Wednesday, August 06, 2008

Road Trip to St.John of the Cross

To the left is an installation by Bill Viola, called Room for St. John of the Cross. This picture doesn't tell you much, but more about that later. Before I saw this installation, I had only vaguely heard of St. John of the Cross, and I had never experienced this sort of art.

In the winter of 1987, I decided to travel cross-country with a college friend. She was one of several exchange students from Scotland, and as part of the program, they were given a van for transport. For whatever reason, we lucked into having the van ourselves. Denise and I weren't close friends; we just hung out with the same people, so I don't know why she asked me or why I decided to go. Perhaps I just didn't want to be home for the holidays. It was dull and my parents found and I felt squelched and defensive. Maybe it seemed like an adventure.

The trip began auspiciously with me throwing up. I had gone out with a high school friend the night before and drunk too much of something very strong. Usually I avoided hangovers by drinking a lot of water before passing out and not eating the next day. But that morning, since I was going on a journey and didn't want to get a cold, I took my vitamin C. Never take vitamin C after drinking. Happily, throwing up seemed to make the world right again and I set forth light of heart and stomach.

This was a winter of storms and blizzards. We cautiously approached Tupelo in a deluge, listening to reports of flooding on the radio. We stood in the dark, soaking parking lot of the small house where Elvis was born. Denise was an Elvis fan, so this was a Special Moment for her. I was just wet. In Memphis it was freezing, and we ended up sleeping in the van in the parking lot of a 7-eleven. We could hear the Christmas Carols being piped through the streets of downtown. The next morning we stumbled into the Drake to watch the red carpet rolled out and the resident ducks make their way to the hotel fountain. It’s kind of amazing we were up that early. We went to Graceland, of course, and the Lorraine Hotel (surprisingly shabby and unassuming). Then we made our way along a route I don’t remember very well, except that at one point we were driving up a mountain in the dark with no guardrail and an ominously dark bunch of nothing past the drop-off, and one night we slept at a hotel for truckers—bungalows with space beside to park your 18 wheeler.

As we drove into Yorktown, a blizzard hit and it was like trying to drive in a blanket. Despite the blizzard, and because we were total idiots, we took the time to stop somewhere to buy cheap champagne, to keep us happy while we waited out the storm in a dingy hotel. The next day we visited Yorktown, where all the information was blatantly anti-British (as Denise pointed out repeatedly), and then Jamestown, by which time I was so cold I easily understood how an entire village could disappear. Denise knew someone who lived in Williamsburg who took us in a back way that avoided entry fees. The place was nearly empty, with a few workers dressed in period costumes and looking cranky about it. We took refuge in a hotel and drank hot buttered rum.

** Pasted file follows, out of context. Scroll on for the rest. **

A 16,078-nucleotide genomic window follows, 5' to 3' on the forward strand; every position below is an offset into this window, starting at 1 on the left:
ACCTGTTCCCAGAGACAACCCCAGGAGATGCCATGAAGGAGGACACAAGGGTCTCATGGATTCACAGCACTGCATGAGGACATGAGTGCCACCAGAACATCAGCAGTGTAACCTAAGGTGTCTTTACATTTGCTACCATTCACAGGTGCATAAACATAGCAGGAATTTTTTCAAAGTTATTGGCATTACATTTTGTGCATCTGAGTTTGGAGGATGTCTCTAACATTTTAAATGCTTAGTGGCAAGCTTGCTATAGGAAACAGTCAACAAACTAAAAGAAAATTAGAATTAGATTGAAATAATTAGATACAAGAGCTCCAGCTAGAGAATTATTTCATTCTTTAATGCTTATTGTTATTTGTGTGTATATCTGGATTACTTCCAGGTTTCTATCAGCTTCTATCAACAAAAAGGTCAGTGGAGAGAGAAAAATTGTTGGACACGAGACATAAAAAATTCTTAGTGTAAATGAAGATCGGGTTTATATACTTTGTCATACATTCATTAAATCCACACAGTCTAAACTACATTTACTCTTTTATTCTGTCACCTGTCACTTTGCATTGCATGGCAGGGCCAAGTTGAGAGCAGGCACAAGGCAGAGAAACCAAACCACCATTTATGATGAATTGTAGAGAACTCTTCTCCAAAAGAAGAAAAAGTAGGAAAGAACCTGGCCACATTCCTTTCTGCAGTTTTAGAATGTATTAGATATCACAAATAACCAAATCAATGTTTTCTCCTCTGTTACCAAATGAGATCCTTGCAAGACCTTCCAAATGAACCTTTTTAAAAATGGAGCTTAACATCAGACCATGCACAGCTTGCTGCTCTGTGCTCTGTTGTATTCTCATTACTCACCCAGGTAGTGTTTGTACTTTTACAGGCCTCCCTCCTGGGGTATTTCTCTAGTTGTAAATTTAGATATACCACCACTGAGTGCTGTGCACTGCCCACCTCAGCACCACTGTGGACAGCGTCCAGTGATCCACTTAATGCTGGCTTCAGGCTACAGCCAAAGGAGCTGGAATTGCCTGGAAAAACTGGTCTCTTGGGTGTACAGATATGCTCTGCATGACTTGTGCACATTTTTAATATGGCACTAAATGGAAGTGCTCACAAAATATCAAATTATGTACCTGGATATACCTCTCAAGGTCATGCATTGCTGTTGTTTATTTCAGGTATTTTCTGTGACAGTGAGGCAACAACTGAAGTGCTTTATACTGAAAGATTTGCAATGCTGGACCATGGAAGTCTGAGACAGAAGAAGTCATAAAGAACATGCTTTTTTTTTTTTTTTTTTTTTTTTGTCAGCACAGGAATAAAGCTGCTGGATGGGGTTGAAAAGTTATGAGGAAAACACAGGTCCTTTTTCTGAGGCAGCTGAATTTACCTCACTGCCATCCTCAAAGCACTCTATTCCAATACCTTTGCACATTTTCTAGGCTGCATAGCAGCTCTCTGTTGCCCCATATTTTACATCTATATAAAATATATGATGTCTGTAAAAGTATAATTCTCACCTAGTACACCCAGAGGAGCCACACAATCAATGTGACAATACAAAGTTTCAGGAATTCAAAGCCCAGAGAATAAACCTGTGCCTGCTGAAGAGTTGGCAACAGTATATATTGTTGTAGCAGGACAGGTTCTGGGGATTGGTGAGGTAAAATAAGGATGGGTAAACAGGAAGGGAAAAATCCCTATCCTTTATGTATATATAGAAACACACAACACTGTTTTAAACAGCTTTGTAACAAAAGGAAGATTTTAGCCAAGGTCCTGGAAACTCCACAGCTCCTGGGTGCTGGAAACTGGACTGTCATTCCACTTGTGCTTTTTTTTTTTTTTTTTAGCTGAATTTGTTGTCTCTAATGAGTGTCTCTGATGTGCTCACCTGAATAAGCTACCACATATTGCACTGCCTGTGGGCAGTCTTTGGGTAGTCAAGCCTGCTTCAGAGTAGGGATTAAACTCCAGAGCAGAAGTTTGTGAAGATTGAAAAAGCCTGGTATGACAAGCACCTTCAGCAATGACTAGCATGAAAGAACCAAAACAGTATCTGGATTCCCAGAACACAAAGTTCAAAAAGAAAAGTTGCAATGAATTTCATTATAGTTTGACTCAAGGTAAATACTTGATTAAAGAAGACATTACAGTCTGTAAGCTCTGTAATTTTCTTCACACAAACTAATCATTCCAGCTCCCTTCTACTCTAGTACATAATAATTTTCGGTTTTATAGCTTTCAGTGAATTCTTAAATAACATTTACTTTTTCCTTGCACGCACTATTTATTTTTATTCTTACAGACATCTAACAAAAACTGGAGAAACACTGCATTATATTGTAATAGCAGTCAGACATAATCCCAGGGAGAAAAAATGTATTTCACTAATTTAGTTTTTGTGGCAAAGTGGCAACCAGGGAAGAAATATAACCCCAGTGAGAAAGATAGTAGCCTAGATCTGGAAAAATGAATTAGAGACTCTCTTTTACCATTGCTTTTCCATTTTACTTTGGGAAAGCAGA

At some point we got ourselves up to New York state, where Denise had arranged for us to stay with one of her many contacts. She knew a lot of people because she was friendly and undiscriminating. This was often the cause of problems, or at least I saw them as problems. She seemed not to mind if we ended up in a pub with two drunken bikers after the buses stopped running or in a house full of rowdy and randy Scots on New Years Eve in Edinburgh. She was a friendly girl with a nice word for everyone. Which is how we came to be staying in Yonkers with a girl who had been over at St. Andrews for some study program. I disliked Yonkers Girl on sight. Then I met her friends.

OMG. We ended up in a bowling alley. A bowling alley. I was a bohemian kid with a pierced nose and a horror of suburbia, so spending time in a bowling alley was a soul shriveling experience. And here I was talking with an RN (an RN, I tell you) who was afraid of catching AIDS from a bowling ball. Anyway, boring suburban Yonkers girl took us into Manhattan and to MOMA. I have to think MOMA was my idea, as I don't think Yonkers girl had ever entered it before. And as fate would have it, we happened upon the last few days of an exhibit of Bill Viola's work. I'd never heard of him, but it was art, it was culture, it was a Manhattan art museum and not a bowling alley in Yonkers.

I walked into a dark room, with a small structure in the center, warmly lit from within. A video of snow covered mountains was projected on one wall of the outer room, the film jerky as if the cameraman had been running. There was a roaring sound like wind. As you moved closer to the structure, which represented the cell where the mystic had been imprisoned, you could hear a voice reciting poetry in Spanish. Inside the cell there was a desk with a pitcher and a video monitor showing the same mountains, only quiet and serene. The catalog explained who St. John of the Cross was and printed some of his poetry. Wow, I had never read anything like this. I had never heard anyone speak of God like this--it was erotic, sensual, surrendered, a love song. What, I wondered, would it be like to experience God that way?

I don't remember anything of the trip after that: what happened to Yonkers girl, how we got out of Manhattan, the trip back to Atlanta, if we ever met up with the other exchange students. The narrative unravels here.

When the breeze blew from the turret,
as I parted his hair,

it wounded my neck

with its gentle hand,

suspending all my senses.

I abandoned and forgot myself,

laying my face on my Beloved;

all things ceased; I went out from myself,

leaving my cares

forgotten among the lilies.

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